Acute respiratory distress syndrome without identifiable risk factors: A secondary analysis of the ARDS network trials.
Pubmed ID: 29898428
Pubmed Central ID: PMC6143398
Journal: Journal of critical care
Publication Date: 10/01/2018
Affiliation: Department of Medicine, Division of Pulmonary and Critical Care Medicine, New York-Presbyterian Hospital-Weill Cornell Medical Center, Weill Cornell Medicine, New York, NY, United States; First Department of Critical Care Medicine and Pulmonary Services, Evangelismos Hospital, University of Athens Medical School, Athens, Greece. Electronic address: email@example.com.
MeSH Terms: Humans, Male, Adult, Female, Aged, Risk Factors, United States, Age Factors, Middle Aged, Randomized Controlled Trials as Topic, Patient Selection, Intensive Care Units, Respiration, Artificial, Length of Stay, Respiratory Distress Syndrome
Grants: KL2 TR000458, P01 HL108801, R01 HL055330, UL1 TR000457, UL1 TR002384
Authors: Schenck EJ, Oromendia C, Choi AMK, Siempos II, Harrington JS
Cite As: Harrington JS, Schenck EJ, Oromendia C, Choi AMK, Siempos II. Acute respiratory distress syndrome without identifiable risk factors: A secondary analysis of the ARDS network trials. J Crit Care 2018 Oct;47:49-54. Epub 2018 Jun 2.
- Acute Respiratory Distress Network (ARDSNet) Studies 01 and 03 Lower versus higher tidal volume, ketoconazole treatment and lisofylline treatment (ARMA/KARMA/LARMA)
- Acute Respiratory Distress Network (ARDSNet) Studies 06 and 08 Prospective, Randomized, Multicenter Trial of Aerosolized Albuterol Versus Placebo for the Treatment of Acute Lung Injury (ALTA)
- Acute Respiratory Distress Network (ARDSNet) Studies 07, 08, 09, 11, and 12 Early Versus Delayed Enteral Feeding to Treat People with Acute Lung Injury or Acute Respiratory Distress Syndrome (EDEN)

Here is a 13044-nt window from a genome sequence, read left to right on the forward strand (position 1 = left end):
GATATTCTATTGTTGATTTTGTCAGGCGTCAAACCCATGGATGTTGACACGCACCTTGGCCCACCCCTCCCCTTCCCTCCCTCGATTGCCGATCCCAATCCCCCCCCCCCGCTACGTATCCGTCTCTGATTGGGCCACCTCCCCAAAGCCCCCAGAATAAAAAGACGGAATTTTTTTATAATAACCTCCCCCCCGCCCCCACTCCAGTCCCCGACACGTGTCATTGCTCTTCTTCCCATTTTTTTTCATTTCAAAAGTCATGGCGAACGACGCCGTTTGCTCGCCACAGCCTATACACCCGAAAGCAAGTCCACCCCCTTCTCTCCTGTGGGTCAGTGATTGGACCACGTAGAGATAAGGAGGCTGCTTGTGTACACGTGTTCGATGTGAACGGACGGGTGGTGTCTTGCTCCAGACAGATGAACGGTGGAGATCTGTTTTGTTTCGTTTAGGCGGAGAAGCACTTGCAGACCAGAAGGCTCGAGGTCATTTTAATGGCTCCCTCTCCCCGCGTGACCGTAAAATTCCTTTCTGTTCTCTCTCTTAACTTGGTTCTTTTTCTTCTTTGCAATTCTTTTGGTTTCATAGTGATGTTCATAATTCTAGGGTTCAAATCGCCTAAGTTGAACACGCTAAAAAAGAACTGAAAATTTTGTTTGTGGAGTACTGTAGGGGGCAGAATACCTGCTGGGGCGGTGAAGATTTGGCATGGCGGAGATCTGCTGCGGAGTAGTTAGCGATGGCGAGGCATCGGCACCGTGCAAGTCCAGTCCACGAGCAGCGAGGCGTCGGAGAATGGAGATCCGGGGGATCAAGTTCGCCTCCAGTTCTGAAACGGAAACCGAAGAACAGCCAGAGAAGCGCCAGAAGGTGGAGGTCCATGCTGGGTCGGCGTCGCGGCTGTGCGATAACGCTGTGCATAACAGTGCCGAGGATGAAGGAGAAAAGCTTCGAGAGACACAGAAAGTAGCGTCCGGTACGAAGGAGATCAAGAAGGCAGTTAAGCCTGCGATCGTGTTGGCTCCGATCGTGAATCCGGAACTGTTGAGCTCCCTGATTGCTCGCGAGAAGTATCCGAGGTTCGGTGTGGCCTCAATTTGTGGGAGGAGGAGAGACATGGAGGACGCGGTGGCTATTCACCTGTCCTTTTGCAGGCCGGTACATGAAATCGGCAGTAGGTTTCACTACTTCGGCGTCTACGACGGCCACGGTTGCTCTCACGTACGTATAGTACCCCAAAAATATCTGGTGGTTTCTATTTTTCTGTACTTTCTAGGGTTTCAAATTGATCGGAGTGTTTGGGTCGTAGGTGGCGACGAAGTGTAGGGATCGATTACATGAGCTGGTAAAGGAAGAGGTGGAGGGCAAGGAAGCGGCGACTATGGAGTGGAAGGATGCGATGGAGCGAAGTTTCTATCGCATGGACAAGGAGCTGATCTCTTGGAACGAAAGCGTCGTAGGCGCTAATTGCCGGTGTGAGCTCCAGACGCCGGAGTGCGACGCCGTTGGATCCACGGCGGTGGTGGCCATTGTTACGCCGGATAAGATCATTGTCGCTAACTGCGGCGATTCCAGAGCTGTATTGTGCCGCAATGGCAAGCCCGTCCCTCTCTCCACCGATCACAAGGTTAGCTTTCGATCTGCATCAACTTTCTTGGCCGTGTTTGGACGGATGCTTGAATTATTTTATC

- Acute Respiratory Distress Network (ARDSNet) Study 04 Assessment of Low tidal Volume and elevated End-expiratory volume to Obviate Lung Injury (ALVEOLI)
- Acute Respiratory Distress Network (ARDSNet) Study 05 Fluid and Catheter Treatment Trial (FACTT)
PURPOSE: We examined whether patients with acute respiratory distress syndrome (ARDS) lacking risk factors are enrolled in therapeutic trials and assessed their clinical characteristics and outcomes. METHODS: We performed a secondary analysis of patient-level data pooled from the ARMA, ALVEOLI, FACTT, ALTA and EDEN ARDSNet randomized controlled trials obtained from the Biologic Specimen and Data Repository Information Coordinating Center of the National Heart, Lung and Blood Institute. We compared baseline characteristics and clinical outcomes (before and after adjustment using Poisson regression model) of ARDS patients with versus without risk factors. RESULTS: Of 3733 patients with ARDS, 81 (2.2%) did not have an identifiable risk factor. Patients without risk factors were younger, had lower baseline severity of illness, were more likely to have the ARDS resolve rapidly (i.e., within 24 h) (p < 0.001) and they had more ventilator-free days (median 21; p = 0.003), more intensive care unit-free days (18; p = 0.010), and more non-pulmonary organ failure-free days (24; p < 0.001) than comparators (17, 14 and 18, respectively). Differences persisted after adjustment for potential confounders. CONCLUSIONS: Patients with ARDS without identifiable risk factors are enrolled in therapeutic trials and may have better outcomes, including a higher proportion of rapidly resolving ARDS, than those with risk factors.